As 2018 comes to a close, it's time to review the top energy stories of the year. For the oil market, 2018 has been a roller coaster ride. Ups and downs are always expected, but the twists and turns seen this year were exceptional by any standard.
The price of West Texas Intermediate (WTI) opened the year at $60/bbl. Brent crude was just under $67/bbl. By early October 2018, on the back of several developments, WTI was closing in on $80/bbl and Brent was above $86/bbl. But then prices collapsed in part because the ongoing trade war with China caused them to stop importing U.S. oil, and in part because sanctions on Iranian exports were waived at the last moment -- after Saudi Arabia had already increased production to compensate for Iran's lost exports. The overall impact was a collapse in the price of oil. As we head into the last week of the year, WTI has fallen to $45/bbl and Brent crude is at $54/bbl.
Adding to the above, Venezuela's oil production continued to plummet, as its economy sunk deeper into crisis. By November 2018 it had fallen to 1.137 million bpd -- a decline of nearly 50% since 2016. Continued declines will threaten Venezuela's status as a crude oil exporter, putting further pressure on the country's economy.
Following OPEC's 174th (Ordinary) Meeting in June 2018, the cartel announced, in agreement with Russia, that it would increase production for the first time since implementing production cuts in November 2016. This news was a response to oil prices that had recovered back to the $70/bbl range. But a trade war between the U.S. and China began to raise concerns about demand growth. Then in December 2018, following the oil price collapse in the fall -- which was aided by Saudi Arabia accommodating President Trump's request that they increase production -- OPEC and its allies agreed to cut oil production by 1.2 BPD.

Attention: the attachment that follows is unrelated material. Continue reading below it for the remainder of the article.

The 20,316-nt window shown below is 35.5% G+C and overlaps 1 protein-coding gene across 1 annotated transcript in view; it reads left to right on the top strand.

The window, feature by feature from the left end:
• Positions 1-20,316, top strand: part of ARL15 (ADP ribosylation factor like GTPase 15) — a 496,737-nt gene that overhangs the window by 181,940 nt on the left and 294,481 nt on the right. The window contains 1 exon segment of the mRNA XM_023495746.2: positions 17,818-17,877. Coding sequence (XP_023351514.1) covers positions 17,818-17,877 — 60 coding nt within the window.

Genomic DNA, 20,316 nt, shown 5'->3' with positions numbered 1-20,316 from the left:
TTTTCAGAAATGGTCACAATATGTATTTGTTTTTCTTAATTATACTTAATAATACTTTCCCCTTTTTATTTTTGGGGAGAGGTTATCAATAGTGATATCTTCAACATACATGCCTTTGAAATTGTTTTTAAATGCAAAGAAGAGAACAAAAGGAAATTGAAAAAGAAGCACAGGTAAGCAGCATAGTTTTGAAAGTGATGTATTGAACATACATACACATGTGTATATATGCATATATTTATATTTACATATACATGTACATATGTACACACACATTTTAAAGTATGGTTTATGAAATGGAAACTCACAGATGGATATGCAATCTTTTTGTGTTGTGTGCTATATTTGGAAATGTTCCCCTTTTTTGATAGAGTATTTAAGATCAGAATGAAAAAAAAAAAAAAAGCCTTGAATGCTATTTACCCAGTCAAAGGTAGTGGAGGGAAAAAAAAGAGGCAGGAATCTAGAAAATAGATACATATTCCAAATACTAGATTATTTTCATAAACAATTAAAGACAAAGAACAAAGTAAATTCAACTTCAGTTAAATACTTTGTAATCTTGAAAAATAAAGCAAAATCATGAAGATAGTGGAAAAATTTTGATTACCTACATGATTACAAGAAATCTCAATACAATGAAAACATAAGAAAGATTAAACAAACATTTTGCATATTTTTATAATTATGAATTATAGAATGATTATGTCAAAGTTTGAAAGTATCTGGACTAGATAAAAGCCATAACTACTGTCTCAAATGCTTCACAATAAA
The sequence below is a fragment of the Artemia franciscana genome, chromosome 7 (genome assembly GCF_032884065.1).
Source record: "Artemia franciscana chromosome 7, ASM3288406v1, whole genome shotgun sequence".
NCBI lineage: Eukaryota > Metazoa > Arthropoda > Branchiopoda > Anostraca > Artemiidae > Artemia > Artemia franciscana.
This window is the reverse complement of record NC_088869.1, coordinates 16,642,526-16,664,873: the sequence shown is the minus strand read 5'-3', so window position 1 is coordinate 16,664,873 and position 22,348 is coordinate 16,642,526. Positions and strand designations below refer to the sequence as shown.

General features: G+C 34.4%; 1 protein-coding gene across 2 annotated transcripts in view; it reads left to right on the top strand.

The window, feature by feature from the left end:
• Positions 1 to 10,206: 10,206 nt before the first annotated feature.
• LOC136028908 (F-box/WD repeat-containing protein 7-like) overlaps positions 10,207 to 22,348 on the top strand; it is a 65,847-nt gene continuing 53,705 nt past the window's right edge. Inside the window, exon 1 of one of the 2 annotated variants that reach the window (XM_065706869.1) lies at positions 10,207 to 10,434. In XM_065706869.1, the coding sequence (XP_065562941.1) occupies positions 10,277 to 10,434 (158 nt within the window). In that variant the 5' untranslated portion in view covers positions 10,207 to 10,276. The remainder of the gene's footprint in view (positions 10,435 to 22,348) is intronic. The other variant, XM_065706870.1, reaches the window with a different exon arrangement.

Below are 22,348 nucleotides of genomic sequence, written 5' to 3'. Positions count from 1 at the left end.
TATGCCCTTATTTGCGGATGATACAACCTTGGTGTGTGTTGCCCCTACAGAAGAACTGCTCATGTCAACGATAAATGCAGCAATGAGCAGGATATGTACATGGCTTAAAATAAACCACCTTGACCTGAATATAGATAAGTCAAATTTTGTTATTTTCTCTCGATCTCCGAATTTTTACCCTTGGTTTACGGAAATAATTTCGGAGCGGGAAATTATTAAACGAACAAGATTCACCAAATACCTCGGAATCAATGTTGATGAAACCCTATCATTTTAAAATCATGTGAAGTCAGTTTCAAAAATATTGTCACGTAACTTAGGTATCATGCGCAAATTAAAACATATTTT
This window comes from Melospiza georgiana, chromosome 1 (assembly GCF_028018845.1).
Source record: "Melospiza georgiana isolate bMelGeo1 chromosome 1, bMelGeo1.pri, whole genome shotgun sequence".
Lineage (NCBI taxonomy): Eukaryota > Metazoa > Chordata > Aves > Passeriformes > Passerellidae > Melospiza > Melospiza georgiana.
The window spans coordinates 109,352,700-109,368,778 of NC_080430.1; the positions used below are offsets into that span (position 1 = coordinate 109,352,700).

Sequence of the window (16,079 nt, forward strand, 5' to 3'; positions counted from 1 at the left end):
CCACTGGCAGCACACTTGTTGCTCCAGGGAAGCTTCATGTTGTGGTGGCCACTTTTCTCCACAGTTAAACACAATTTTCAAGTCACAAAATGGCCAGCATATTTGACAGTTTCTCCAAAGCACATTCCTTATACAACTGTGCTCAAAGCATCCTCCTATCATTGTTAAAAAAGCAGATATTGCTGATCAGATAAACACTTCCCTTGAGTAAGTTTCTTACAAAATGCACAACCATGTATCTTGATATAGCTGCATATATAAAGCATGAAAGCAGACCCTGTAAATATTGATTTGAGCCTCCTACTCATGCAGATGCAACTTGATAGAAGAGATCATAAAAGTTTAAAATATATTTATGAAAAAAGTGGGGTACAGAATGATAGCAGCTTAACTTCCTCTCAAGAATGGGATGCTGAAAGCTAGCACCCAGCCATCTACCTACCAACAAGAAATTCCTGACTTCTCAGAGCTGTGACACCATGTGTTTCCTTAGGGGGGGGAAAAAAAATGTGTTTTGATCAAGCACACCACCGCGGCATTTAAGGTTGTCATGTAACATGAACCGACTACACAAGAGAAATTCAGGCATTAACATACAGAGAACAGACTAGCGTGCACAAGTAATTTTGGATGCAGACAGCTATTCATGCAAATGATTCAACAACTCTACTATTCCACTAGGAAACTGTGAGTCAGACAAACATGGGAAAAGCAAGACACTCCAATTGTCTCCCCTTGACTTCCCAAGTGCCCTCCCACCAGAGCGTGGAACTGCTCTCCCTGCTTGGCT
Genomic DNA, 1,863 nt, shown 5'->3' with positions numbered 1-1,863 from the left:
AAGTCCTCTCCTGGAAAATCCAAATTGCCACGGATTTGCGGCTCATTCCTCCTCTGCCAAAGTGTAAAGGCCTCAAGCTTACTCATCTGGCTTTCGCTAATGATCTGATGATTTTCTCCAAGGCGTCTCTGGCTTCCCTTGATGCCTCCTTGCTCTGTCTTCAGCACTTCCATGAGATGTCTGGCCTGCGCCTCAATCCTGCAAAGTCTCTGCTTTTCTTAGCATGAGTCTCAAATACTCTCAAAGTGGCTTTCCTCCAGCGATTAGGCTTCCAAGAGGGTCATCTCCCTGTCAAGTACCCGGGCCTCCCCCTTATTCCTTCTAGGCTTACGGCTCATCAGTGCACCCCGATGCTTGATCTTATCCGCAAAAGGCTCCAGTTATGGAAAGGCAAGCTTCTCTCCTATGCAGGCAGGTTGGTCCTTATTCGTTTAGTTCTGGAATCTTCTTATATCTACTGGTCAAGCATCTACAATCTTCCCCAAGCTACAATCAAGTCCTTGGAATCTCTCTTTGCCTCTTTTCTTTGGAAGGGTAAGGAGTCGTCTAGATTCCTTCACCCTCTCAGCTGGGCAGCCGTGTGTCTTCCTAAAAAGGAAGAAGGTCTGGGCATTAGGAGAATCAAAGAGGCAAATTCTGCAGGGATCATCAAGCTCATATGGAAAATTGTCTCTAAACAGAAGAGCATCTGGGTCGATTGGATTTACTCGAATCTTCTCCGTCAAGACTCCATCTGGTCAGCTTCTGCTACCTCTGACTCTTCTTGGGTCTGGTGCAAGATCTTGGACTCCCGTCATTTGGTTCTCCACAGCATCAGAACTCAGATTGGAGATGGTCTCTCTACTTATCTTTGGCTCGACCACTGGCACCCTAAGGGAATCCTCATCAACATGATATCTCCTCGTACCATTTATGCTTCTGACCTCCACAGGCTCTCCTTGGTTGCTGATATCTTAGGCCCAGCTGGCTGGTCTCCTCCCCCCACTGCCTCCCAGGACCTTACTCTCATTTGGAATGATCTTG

Io the other hand, Natural gas prices break out
After spending the past four years almost exclusively below $3 per million British thermal units (MMBtu), it was clear in August that low inventories could cause prices to spike. Indeed, over the next three months, natural gas futures rose by 60%, and set a monthly average above $4/MMBtu for the first time since 2014.
The outlook at the beginning of 2019 is set to look dramatically different than it did a year earlier. Oil prices are low and demonstrating extraordinary weakness. A year earlier the market was gaining strength for the first time in years. The global economy is currently souring instead of gaining strength. No doubt many of the forecasts being formulated today will be proved wrong, perhaps wildly off base, by the end of 2019. This fluctuation in prices and gains and losses may cause de-investment in the energy industry or in a worst case scenario, the occurrence of wars between countries.